This is a project of the International Metastatic Renal Cell Carcinoma Database Consortium.
Article first published online: 29 JUN 2011
Copyright © 2011 American Cancer Society
Volume 118, Issue 2, pages 365–370, 15 January 2012
How to Cite
Macfarlane, R., Heng, D. Y. C., Xie, W., Knox, J. J., McDermott, D. F., Rini, B. I., Kollmannsberger, C. and Choueiri, T. K. (2012), The impact of kidney function on the outcome of metastatic renal cell carcinoma patients treated with vascular endothelial growth factor-targeted therapy. Cancer, 118: 365–370. doi: 10.1002/cncr.26201
The first 2 authors contributed equally to this article.
- Issue published online: 5 JAN 2012
- Article first published online: 29 JUN 2011
- Manuscript Accepted: 24 MAR 2011
- Manuscript Revised: 15 MAR 2011
- Manuscript Received: 7 FEB 2011
- metastatic renal cell carcinoma;
- renal function;
- glomerular filtration rate
A study was undertaken to investigate the effect of baseline renal function on treatment outcome in patients treated with vascular endothelial growth factor (VEGF)-targeted therapy for metastatic renal cell carcinoma (mRCC).
Retrospective data from 6 North American cancer centers (3 US and 3 Canadian) were pooled to identify patients with mRCC treated with VEGF-targeted therapy. Patient characteristics, response rate, time to treatment failure, and overall survival were collected. The Modification of Diet in Renal Disease formula was used at therapy initiation for calculation of glomerular filtration rate (GFR).
Five hundred twenty-nine patients with mRCC who received sunitinib (n = 323), sorafenib (n = 165), or bevacizumab (n = 41) were included in this analysis. Patient characteristics included: 74% male, median age 61 years, and median GFR 60.1 mL/min/1.73 m2 (range, 6.5-174.2). On univariate analysis, patients with a GFR <60 (n = 262) were more likely to have had a previous nephrectomy (P < .0001) and to be older (P < .0001), but were less likely to have poor prognostic features such as anemia (P = .041), hypercalcemia (P = .008), neutrophilia (P = .039), thrombocytosis (P < .0001), short diagnosis to treatment interval (P = .007), and low Karnofsky performance status (P = .051). GFR <60, when adjusted for poor risk factors, did not have an impact on type of objective response (odds ratio, 1.31; 95% confidence interval [CI], 0.74-2.32; P = .359), time to treatment failure (hazard ratio [HR], 0.97; 95% CI, 0.79-1.19; P = .772), or overall survival (HR, 0.90; 95% CI, 0.69-1.17; P = .439).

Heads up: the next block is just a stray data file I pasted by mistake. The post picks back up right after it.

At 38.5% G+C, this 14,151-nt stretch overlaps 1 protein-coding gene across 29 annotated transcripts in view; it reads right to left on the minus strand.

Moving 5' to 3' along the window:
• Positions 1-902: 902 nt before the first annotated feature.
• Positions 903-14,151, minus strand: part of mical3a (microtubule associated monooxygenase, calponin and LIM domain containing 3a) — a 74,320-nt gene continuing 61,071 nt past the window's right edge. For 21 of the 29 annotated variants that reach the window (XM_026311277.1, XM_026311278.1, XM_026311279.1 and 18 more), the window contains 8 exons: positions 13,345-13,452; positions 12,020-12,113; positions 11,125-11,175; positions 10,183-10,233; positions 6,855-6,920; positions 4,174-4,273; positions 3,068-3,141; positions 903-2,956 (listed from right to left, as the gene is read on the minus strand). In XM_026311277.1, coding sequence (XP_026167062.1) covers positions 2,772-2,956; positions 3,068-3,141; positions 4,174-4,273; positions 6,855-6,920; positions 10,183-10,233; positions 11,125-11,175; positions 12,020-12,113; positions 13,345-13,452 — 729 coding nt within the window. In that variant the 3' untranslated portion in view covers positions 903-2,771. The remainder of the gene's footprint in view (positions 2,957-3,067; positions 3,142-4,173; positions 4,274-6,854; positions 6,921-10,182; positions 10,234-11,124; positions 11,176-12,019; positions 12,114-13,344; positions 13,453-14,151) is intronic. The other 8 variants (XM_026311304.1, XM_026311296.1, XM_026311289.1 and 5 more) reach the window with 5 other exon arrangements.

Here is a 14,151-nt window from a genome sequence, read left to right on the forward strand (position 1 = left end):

Renal function at therapy initiation does not adversely affect the efficacy of VEGF-targeted therapy in mRCC. Clinicians should not avoid treating patients with impaired baseline renal function. Cancer 2011;. © 2011 American Cancer Society.